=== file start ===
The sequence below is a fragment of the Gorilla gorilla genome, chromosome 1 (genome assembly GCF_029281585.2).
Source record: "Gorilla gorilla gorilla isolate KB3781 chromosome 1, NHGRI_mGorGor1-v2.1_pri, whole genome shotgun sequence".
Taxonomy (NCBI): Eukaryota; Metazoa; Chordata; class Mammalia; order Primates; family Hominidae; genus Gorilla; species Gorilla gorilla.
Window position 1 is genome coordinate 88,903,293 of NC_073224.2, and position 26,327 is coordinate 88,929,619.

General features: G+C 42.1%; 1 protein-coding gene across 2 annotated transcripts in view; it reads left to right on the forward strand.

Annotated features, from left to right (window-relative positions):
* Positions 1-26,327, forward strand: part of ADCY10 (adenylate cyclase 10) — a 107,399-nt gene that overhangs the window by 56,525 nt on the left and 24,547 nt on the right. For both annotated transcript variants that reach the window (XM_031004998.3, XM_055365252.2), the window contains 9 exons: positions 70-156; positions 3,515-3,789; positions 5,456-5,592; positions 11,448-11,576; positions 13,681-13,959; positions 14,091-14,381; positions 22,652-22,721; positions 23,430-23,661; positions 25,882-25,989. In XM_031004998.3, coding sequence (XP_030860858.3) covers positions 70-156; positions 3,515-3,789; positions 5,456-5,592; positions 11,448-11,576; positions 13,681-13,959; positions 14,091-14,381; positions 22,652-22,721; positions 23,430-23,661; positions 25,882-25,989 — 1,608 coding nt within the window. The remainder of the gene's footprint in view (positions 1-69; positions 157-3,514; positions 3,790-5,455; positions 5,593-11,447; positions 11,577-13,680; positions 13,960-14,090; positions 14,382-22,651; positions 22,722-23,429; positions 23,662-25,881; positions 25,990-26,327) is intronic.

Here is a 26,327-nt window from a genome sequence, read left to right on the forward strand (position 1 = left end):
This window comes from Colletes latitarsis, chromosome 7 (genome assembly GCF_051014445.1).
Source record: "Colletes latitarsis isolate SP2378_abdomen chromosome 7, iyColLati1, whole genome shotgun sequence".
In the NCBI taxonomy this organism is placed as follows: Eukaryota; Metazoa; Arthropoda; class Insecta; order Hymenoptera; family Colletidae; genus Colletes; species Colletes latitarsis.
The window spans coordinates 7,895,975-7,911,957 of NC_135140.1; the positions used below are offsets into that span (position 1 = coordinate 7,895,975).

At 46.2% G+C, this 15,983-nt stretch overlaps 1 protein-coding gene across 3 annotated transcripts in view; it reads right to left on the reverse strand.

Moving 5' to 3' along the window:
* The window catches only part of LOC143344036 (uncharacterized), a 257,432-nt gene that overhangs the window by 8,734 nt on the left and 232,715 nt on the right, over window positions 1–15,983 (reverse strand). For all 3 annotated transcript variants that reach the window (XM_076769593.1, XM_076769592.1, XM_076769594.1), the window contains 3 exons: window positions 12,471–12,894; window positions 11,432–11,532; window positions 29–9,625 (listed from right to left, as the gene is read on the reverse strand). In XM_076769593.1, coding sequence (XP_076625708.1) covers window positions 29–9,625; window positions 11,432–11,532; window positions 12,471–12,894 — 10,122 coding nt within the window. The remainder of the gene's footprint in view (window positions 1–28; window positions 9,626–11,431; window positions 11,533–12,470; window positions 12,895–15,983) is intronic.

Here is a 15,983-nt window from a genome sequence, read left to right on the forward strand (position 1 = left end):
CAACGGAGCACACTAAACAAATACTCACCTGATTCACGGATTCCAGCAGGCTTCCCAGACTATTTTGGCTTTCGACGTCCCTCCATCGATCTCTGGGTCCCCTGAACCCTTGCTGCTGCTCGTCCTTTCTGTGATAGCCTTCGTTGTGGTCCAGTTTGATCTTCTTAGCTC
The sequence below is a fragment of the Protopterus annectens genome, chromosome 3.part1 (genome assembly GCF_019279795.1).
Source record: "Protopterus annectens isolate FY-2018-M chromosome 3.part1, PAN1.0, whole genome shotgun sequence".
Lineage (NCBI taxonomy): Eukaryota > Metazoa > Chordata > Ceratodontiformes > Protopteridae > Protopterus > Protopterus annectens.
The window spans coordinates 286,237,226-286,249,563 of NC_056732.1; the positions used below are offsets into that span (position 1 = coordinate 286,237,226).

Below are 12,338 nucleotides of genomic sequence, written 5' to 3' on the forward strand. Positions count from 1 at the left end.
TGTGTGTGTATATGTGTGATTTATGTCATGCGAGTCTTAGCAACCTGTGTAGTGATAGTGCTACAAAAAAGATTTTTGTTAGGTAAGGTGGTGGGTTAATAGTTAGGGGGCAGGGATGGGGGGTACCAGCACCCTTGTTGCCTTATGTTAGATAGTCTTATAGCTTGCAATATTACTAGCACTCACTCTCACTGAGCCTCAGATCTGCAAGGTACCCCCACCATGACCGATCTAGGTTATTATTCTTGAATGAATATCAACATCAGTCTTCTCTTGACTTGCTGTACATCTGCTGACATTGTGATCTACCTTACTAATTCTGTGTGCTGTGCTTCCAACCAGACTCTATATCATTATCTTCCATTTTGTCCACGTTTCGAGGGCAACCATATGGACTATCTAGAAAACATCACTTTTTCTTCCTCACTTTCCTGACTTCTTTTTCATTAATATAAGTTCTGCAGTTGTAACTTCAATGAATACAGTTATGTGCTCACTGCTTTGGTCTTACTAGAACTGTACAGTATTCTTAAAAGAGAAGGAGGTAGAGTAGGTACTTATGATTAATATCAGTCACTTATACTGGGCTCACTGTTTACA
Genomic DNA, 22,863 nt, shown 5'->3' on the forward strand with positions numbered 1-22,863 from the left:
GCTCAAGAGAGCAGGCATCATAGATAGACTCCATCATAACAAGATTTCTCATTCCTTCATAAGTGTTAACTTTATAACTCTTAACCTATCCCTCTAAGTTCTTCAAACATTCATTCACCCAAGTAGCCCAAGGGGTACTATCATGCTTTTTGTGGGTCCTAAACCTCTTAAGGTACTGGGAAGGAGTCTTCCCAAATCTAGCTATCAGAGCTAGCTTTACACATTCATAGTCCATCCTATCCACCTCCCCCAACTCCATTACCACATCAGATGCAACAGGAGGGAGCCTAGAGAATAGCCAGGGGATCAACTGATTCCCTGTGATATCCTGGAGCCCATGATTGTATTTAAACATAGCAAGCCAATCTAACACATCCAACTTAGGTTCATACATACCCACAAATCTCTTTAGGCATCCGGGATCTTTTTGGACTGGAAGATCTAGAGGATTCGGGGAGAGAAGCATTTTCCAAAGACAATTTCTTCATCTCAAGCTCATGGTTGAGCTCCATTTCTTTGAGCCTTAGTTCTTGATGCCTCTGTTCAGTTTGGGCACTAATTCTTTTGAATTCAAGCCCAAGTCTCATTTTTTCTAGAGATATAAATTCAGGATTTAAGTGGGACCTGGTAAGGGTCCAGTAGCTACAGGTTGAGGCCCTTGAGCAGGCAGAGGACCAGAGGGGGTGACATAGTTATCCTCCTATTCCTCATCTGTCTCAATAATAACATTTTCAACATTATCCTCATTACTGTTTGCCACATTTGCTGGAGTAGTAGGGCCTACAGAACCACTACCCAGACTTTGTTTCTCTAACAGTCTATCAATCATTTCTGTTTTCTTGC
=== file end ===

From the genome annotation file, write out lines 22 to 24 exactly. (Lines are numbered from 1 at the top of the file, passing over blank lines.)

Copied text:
Below are 12,338 nucleotides of genomic sequence, written 5' to 3' on the forward strand. Positions count from 1 at the left end.
TGTGTGTGTATATGTGTGATTTATGTCATGCGAGTCTTAGCAACCTGTGTAGTGATAGTGCTACAAAAAAGATTTTTGTTAGGTAAGGTGGTGGGTTAATAGTTAGGGGGCAGGGATGGGGGGTACCAGCACCCTTGTTGCCTTATGTTAGATAGTCTTATAGCTTGCAATATTACTAGCACTCACTCTCACTGAGCCTCAGATCTGCAAGGTACCCCCACCATGACCGATCTAGGTTATTATTCTTGAATGAATATCAACATCAGTCTTCTCTTGACTTGCTGTACATCTGCTGACATTGTGATCTACCTTACTAATTCTGTGTGCTGTGCTTCCAACCAGACTCTATATCATTATCTTCCATTTTGTCCACGTTTCGAGGGCAACCATATGGACTATCTAGAAAACATCACTTTTTCTTCCTCACTTTCCTGACTTCTTTTTCATTAATATAAGTTCTGCAGTTGTAACTTCAATGAATACAGTTATGTGCTCACTGCTTTGGTCTTACTAGAACTGTACAGTATTCTTAAAAGAGAAGGAGGTAGAGTAGGTACTTATGATTAATATCAGTCACTTATACTGGGCTCACTGTTTACA
Genomic DNA, 22,863 nt, shown 5'->3' on the forward strand with positions numbered 1-22,863 from the left: